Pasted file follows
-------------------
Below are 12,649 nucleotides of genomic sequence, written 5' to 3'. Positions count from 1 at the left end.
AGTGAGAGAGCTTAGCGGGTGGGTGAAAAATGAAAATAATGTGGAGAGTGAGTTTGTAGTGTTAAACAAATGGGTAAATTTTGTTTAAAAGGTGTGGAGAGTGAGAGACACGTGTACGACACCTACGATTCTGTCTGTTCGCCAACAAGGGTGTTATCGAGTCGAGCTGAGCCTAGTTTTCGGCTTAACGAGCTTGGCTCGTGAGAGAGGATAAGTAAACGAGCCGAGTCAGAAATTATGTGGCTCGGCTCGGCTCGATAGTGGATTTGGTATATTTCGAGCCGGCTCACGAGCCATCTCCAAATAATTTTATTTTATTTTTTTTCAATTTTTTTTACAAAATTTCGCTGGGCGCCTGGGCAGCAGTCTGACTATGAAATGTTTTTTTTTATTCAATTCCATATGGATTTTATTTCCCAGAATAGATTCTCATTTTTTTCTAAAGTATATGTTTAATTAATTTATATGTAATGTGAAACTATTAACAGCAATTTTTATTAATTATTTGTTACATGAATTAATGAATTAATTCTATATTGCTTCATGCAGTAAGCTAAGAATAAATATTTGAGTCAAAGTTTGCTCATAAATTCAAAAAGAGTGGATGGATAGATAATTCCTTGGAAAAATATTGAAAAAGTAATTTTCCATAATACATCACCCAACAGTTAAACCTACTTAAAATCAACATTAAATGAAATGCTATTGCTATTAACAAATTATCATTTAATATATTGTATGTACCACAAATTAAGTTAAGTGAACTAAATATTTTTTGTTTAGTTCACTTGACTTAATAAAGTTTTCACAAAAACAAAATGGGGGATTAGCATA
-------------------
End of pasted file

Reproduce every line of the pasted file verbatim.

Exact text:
Below are 12,649 nucleotides of genomic sequence, written 5' to 3'. Positions count from 1 at the left end.
AGTGAGAGAGCTTAGCGGGTGGGTGAAAAATGAAAATAATGTGGAGAGTGAGTTTGTAGTGTTAAACAAATGGGTAAATTTTGTTTAAAAGGTGTGGAGAGTGAGAGACACGTGTACGACACCTACGATTCTGTCTGTTCGCCAACAAGGGTGTTATCGAGTCGAGCTGAGCCTAGTTTTCGGCTTAACGAGCTTGGCTCGTGAGAGAGGATAAGTAAACGAGCCGAGTCAGAAATTATGTGGCTCGGCTCGGCTCGATAGTGGATTTGGTATATTTCGAGCCGGCTCACGAGCCATCTCCAAATAATTTTATTTTATTTTTTTTCAATTTTTTTTACAAAATTTCGCTGGGCGCCTGGGCAGCAGTCTGACTATGAAATGTTTTTTTTTATTCAATTCCATATGGATTTTATTTCCCAGAATAGATTCTCATTTTTTTCTAAAGTATATGTTTAATTAATTTATATGTAATGTGAAACTATTAACAGCAATTTTTATTAATTATTTGTTACATGAATTAATGAATTAATTCTATATTGCTTCATGCAGTAAGCTAAGAATAAATATTTGAGTCAAAGTTTGCTCATAAATTCAAAAAGAGTGGATGGATAGATAATTCCTTGGAAAAATATTGAAAAAGTAATTTTCCATAATACATCACCCAACAGTTAAACCTACTTAAAATCAACATTAAATGAAATGCTATTGCTATTAACAAATTATCATTTAATATATTGTATGTACCACAAATTAAGTTAAGTGAACTAAATATTTTTTGTTTAGTTCACTTGACTTAATAAAGTTTTCACAAAAACAAAATGGGGGATTAGCATA